Packard v. Falls City Area Jaycees – Traffic Control Liability Explored
Gregg Hollander | August 2, 2014 | Personal Injury
The widow of a motorcyclist killed in a collision with a pickup truck driver headed to a “demolition derby” sued both the city and event organizers for damages, alleging traffic control measures were inadequate.
However, the U.S. Court of Appeals for the Eighth Circuit ruled in Packard v. Falls City Area Jaycees et al., that the defendants owed the decedent no duty to control the traffic on the highway at the time of the crash. The appellate court rejected a claim asserting the lower court had erred in dismissing the case.
Although this case had a disappointing outcome for the plaintiff, it’s important for our Naples motorcycle accident attorneys to note that negligence laws pertaining to traffic control vary not only from state-to-state, but even from city-to-city, as well as by facts of the case.
For example, in Nebraska, where this crash happened, the state does not recognize foreseeability as an element of negligence. That is, in determining whether a person or entity is negligent for a person’s death, the court will analyze the duty of care the defendant owed the plaintiff, whether that duty was breached and whether that breach was the proximate cause of the plaintiff’s death or compensable injury. In determining duty owed, the courts in that state will not consider whether the alleged injury was foreseeable. Foreseeability in a negligence case asks whether the defendant should have reasonably foreseen the general consequences that might result from his or her conduct or lack of action.
Nebraska doesn’t recognize this element, but Florida does. Given that fact alone, it’s possible that the outcome of this case may have differed had it been considered in Florida.
But of course, there are other elements that come into play.
Traffic engineers and transportation officials generally face potential liability for poorly-designed or ill-maintained roads, intersections, crosswalks and thoroughfares. Still, city and county officials can only regulate traffic control by way of state-approved devices and measures that must conform to state DOT specifications.
The distinction that is often made in these cases is whether the traffic control efforts were minsterial or discretionary. The first involves operations that leave minimal leeway for personal judgment. The second involves those functions that leave a choice among valid alternatives. The former is generally immune from civil torts.
Generally, however, event organizers carry their own insurance. Most take steps to plan for traffic control, either contracting with off-duty officers (at, say, a concert) or reimbursing on-duty city workers (at a parade, for example). But most of those plans extend only as far as the event premises.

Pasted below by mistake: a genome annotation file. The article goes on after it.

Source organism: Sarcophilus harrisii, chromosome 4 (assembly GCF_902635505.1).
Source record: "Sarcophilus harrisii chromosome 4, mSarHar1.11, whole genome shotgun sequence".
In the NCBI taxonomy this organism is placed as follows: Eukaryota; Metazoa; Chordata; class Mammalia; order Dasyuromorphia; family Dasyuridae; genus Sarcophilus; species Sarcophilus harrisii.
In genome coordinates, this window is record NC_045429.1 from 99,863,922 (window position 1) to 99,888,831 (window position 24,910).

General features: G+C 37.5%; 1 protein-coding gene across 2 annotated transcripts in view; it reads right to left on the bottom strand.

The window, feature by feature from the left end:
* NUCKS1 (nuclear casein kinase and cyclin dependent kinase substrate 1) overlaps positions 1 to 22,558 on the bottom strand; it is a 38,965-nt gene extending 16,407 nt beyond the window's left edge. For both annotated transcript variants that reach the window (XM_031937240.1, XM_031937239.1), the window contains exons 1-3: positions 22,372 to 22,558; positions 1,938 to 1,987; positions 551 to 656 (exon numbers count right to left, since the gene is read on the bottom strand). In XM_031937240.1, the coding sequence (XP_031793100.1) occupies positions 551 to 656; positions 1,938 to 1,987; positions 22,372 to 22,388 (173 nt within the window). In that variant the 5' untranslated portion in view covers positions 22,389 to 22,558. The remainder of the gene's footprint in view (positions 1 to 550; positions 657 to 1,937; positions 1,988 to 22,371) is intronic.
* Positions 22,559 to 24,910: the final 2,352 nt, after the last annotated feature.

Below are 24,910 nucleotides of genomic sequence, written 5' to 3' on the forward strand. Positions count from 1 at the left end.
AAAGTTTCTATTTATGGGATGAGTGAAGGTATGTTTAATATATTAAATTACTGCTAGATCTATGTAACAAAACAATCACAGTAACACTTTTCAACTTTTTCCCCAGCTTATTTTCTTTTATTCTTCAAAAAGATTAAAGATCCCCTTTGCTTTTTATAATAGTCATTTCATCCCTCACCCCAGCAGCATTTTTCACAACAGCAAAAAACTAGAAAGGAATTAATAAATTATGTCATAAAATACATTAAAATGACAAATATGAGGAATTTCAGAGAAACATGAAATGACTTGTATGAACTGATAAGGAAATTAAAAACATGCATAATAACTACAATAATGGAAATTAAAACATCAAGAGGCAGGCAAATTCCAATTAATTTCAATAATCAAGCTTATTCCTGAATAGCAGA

In the Packard case, the problem for the plaintiff was that the incident occurred just off-site on a nearby roadway. According to court records, the defendants (the event organizers and the city) were aware traffic would be heavier than usual that day, given the fact that other traffic was being diverted near the main entrance to the event because of a bridge closure and flooding. Also, the event itself was a popular draw.
Despite this, the event did not contract with county or local police to help with traffic control. No one was warning motorist of danger or directing traffic at the intersection near the entrance.
The at-fault driver approached the intersection to turn left into the gate. As he did so, he struck a motorcyclist traveling in the opposite direction, fatally injuring him.
In reviewing the case for liability, the appellate court noted that Nebraska law generally places liability for traffic control on public roads on the shoulders of law enforcement.
While the plaintiff cited other cases (mostly out-of-state) in which occupiers of land adjacent to or abutting public highways were found to owe a duty to exercise reasonable care to prevent injury to highway travelers, the appellate court found many of these misplaced. Here, there was no allegation that a dangerous condition on the property posed a risk to nearby travelers, as was cited in the other cases. Rather, the risk was on the volume of traffic on the highway, over which the event organizers had no control.
That said, it undoubtedly would have been wise for the event organizers to hire more help with traffic control. However, in this case, the court found they had no legal obligation to do so.
That doesn’t mean the same will be true in your case. Consult with an experienced attorney to learn more about your options for compensation.
If you have been injured in an accident, contact the Hollander Law Firm at (561) 347-7770 for a free and confidential consultation. There is no fee unless we win.
Packard v. Falls City Area Jaycees et al., July 17, 2014, U.S. Court of Appeals for the Eighth Circuit
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Motorcyclist Injury Increased With Novelty Helmet Use, July 10, 2014, Naples Motorcycle Accident Lawyer Blog